A report released by Civic Science August 28, 2014, shows most Americans support legalizing, taxing and regulating marijuana similar to how alcohol is managed. Based on a poll of 453,653 US based adults over the almost the past two years, 58% of respondents support this approach to marijuana, 7% have no strong opinion and only 35% oppose it.
However, telling a border guard that you are travelling into the states to participate in smoking weed legally can prohibit you from entering the US. Michael Milne of US Customs and Border Protection says “the agency’s policies aren’t changing to accommodate state-level plans to legalize pot.” He goes on to say “Border guards enforce federal laws — and marijuana is still restricted by the U.S. government — so Canadians who disclose plans to try legal pot south of the border could be turned away — or barred from the U.S. indefinitely.” (CBC News, 2013) Mason Tvert, Communications Director for the Marijuana Policy Project also says, “Public support for ending marijuana prohibition is at an all-time high, and people can sense that change is inevitable.” (Fox News, 2014)
Although the process of legalizing the use of marijuana in the US is well under way in many states, federally it is still illegal. According to Azmairnin Jadavji, President of AllCleared, “Entry to the US can be denied if a person has a criminal record that involves narcotics of any kind, including marijuana.” For individuals with a past criminal record, it’s important to know that a US Entry Waiver is required for legal entry into the United States. Attempting an illegal entry can result in being jailed and property can be confiscated. Apply at least one year prior to an anticipated travel date to ensure border crossing will not be an issue, since obtaining a US entry waiver requires extensive paperwork.
In addition to a marijuana possession conviction, there are other reasons you could be turned away:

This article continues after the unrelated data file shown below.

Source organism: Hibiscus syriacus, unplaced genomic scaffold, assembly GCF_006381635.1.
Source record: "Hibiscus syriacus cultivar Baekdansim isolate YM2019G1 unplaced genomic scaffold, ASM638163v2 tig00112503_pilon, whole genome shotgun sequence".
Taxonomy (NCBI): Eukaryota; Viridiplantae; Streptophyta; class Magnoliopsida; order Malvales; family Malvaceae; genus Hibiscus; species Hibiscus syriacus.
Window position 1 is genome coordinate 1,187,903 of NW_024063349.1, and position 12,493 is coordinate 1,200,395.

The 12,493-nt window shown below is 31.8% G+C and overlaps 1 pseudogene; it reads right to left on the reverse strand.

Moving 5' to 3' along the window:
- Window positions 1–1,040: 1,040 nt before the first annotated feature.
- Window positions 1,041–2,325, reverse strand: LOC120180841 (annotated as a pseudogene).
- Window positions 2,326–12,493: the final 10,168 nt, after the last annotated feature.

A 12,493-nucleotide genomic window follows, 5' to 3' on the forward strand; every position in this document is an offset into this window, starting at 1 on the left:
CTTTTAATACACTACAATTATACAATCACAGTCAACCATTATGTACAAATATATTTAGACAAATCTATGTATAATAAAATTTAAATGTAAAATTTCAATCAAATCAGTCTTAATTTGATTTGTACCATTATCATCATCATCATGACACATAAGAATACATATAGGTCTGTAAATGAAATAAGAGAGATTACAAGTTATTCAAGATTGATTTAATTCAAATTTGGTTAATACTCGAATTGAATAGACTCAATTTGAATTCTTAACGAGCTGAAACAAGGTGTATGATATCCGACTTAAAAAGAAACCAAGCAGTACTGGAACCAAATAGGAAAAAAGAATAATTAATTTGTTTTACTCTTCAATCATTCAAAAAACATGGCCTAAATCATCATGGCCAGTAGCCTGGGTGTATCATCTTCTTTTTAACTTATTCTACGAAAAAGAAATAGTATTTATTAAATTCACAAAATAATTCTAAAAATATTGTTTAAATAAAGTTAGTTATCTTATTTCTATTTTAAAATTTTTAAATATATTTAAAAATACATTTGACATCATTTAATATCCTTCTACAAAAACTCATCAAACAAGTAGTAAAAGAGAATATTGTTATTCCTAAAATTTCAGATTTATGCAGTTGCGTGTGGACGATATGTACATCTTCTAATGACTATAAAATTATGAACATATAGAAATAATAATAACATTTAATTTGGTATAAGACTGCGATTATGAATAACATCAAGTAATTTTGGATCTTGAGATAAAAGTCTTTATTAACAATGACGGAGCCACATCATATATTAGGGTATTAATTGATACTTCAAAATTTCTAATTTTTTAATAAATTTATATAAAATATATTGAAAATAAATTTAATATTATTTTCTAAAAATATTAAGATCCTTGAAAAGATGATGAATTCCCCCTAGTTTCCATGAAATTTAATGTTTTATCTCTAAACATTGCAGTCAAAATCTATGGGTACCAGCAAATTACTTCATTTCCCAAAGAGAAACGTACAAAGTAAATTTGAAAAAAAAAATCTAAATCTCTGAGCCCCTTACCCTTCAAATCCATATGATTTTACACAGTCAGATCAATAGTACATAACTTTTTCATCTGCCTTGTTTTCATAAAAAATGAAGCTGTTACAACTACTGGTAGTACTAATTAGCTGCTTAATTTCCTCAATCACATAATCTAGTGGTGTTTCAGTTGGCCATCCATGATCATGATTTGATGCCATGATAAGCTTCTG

Conditional or absolute discharge: A discharge is a finding of guilt even though the record will eventually disappear. It is not necessary for you to have a criminal record. The US government will bar you if they can reasonably believe that you committed an illegal act. Another problem is that when your record disappears, it won’t necessarily disappear from the records of the US. The US will not seal your record after the one- or three- year period.
Admitting to marijuana use: When you enter the United States you can be pulled over or pulled aside for a random search or questioning. If they turn up things like magazines, T-shirts or paraphernalia, they might ask you if you use marijuana. Even if you haven’t been convicted of marijuana possession, you can be turned away.
Having marijuana or marijuana residue: Often border guards can turn up residue or joints that were forgotten by the owner or dropped by friends. If they do find marijuana you can be charged.
Denied entries are updated instantly in a national database so there are records of any illegal attempts to cross into the US. Having a US Entry Waiver supersedes the authority that the border guards have in preventing a person with a criminal record from entering the US. If you have questions or concerns, are overwhelmed by the prospect of having to accumulate all the necessary documents, or simply want the peace of mind of professionals expediting the US Entry Waiver process for you, contact a Client Advisor for a Free Consultation.